Parent Resources

Helpful Guides about the IEP Process for Parents

The purpose of this page is to provide resources to help parents and guardians understand the IEP process. Getting the IEP can be a challenge, but it is also important to ensure the student's needs are addressed through the IEP process. It is very common for a child to receive an IEP, but receive ineffective interventions. DDRI is hopeful with the passage of the Right to Read Act, that schools will build more knowledge and awareness about early literacy and dyslexia to empower their teachers to empower all students. Click the image below for a collection of resources to help you learn more about dyslexia and the IEP process.

Watch the video above for helpful tips on how to advocate for your child. We highly recommend watching this video before attending an IEP meeting.

Decoding the System: Advocating for a child with Dyslexia

Dyslexia and the IEP

RI Personal Literacy Plans Guidance

Federal Government 20 U.S. Code § 6368 - Definitions.

Reading instruction in the general education classroom should include the explicit teaching of the essential components of reading.

Note- Explicit teaching means the teacher is using direct instruction to teach these skills. It is not left up to the child to discover. Once the teacher explains the skills, it is important that children practice and that the teacher is engaged in progress monitoring to identify weaknesses. Ask to see data in the following areas. A reading level is not evidence-based. It is important to see how well your child is performing on each of these subskills. Reading comprehension is the goal! If there are deficits in the subskills (phonemic awareness, vocabulary, fluency, phonics), a child will struggle with reading comprehension.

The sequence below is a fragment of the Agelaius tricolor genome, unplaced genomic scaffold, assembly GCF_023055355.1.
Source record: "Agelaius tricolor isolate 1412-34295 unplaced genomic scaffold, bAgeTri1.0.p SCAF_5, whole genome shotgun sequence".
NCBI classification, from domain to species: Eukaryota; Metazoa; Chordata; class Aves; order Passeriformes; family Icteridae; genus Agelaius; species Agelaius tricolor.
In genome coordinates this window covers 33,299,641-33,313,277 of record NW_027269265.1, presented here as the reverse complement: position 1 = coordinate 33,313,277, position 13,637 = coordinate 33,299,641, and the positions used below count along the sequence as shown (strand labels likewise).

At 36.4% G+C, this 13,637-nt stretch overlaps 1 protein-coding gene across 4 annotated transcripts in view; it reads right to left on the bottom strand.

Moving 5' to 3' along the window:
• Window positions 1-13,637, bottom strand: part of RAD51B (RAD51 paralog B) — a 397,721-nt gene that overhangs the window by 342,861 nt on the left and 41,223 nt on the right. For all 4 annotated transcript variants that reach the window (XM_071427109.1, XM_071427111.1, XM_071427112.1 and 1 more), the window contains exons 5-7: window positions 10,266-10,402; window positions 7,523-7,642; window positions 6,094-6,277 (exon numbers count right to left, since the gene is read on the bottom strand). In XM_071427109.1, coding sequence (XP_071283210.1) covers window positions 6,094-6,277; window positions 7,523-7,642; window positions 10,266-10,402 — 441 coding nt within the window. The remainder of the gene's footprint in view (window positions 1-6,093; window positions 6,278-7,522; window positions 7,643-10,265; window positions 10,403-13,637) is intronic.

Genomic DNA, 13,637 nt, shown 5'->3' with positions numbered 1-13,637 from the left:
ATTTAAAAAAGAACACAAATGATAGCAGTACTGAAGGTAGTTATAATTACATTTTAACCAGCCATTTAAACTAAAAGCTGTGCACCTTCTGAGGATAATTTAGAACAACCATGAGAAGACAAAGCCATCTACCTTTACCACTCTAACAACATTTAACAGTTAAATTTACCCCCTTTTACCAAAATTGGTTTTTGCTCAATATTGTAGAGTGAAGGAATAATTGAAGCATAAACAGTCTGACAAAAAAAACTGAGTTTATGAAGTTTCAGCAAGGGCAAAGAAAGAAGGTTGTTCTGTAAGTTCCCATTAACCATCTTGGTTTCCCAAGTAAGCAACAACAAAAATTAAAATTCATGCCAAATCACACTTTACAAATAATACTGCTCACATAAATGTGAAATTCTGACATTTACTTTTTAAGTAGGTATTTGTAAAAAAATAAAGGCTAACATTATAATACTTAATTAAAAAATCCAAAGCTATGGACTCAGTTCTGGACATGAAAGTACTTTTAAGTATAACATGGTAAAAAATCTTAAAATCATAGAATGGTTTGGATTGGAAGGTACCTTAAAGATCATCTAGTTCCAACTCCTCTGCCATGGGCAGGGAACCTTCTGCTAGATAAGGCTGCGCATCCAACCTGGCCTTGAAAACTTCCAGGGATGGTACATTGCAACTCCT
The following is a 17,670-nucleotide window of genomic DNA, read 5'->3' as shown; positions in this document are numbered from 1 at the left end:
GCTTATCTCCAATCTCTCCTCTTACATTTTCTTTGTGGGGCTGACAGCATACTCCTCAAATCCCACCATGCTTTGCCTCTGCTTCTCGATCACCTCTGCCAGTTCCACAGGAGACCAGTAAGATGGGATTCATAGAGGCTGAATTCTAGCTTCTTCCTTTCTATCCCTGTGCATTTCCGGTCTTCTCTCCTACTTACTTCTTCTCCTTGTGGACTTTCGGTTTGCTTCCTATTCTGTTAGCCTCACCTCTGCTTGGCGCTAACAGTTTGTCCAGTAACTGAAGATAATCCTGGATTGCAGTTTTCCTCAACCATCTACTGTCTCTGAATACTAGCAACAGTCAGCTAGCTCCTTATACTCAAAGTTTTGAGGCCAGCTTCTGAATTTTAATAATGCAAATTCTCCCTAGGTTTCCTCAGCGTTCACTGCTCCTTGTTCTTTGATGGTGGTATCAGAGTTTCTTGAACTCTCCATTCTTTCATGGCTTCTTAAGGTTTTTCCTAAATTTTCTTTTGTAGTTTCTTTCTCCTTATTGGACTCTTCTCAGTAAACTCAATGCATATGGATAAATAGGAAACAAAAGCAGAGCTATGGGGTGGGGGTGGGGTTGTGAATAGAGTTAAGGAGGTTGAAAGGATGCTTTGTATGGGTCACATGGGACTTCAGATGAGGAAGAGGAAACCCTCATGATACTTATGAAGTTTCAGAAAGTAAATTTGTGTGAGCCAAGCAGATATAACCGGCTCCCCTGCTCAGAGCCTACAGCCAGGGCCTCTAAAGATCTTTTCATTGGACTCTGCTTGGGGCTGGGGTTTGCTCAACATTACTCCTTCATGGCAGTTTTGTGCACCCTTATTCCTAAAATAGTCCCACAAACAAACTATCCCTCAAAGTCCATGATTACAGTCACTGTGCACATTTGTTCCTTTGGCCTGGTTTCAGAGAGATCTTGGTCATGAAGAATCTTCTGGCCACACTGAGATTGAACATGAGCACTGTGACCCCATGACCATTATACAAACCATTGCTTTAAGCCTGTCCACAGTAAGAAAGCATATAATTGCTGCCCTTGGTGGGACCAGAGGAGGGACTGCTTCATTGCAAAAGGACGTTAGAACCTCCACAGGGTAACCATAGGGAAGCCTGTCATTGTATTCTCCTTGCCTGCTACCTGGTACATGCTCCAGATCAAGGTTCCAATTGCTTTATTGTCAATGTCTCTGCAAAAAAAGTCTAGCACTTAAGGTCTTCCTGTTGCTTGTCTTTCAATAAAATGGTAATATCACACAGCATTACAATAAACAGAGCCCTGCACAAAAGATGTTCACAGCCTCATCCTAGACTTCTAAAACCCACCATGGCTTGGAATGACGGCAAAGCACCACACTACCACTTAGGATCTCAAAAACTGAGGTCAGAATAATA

The Essential Components of Reading Instruction means explicit and systematic instruction in-

(A) phonemic awareness;

(B) phonics;

(C) vocabulary development;

(D) reading fluency, including oral reading skills; and

(E) reading comprehension

Federal Definition of Specific Learning Disability

Sec. 300.8 (c) (10)

Statute/Regs Main » Regulations » Part B » Subpart A » Section 300.8 » c » 1

(10) Specific learning disability—

(i) General. Specific learning disability means a disorder in one or more of the basic psychological processes involved in understanding or in using language, spoken or written, that may manifest itself in the imperfect ability to listen, think, speak, read, write, spell, or to do mathematical calculations, including conditions such as perceptual disabilities, brain injury, minimal brain dysfunction, dyslexia, and developmental aphasia.

(ii) Disorders not included. Specific learning disability does not include learning problems that are primarily the result of visual, hearing, or motor disabilities, of intellectual disability, of emotional disturbance, or of environmental, cultural, or economic disadvantage.

Source: Individuals with Disabilities Act

Dyslexia & The Law

Understanding Interventions

Popular Programs Do Not Align with Scientifically-Based Reading

Is it a Good Idea To Teach The Three Cueing System?

LLI as a Reading Intervention-"no discernible effects on alphabetics (foundational skills needed for decoding) for beginning readers."

Does your child's school use Lucy Calkin's Reading & Writing Workshop? Read her letter about how this program effects dyslexia (She admits dyslexic children should receive OG/OG-Based interventions

Responses to Lucy Calkins


Dyslexia is the most prevalent and well-recognized of the sub-types of specific learning disabilities. -The National Center for Learning Disabilities

#SAYDYSLEXIA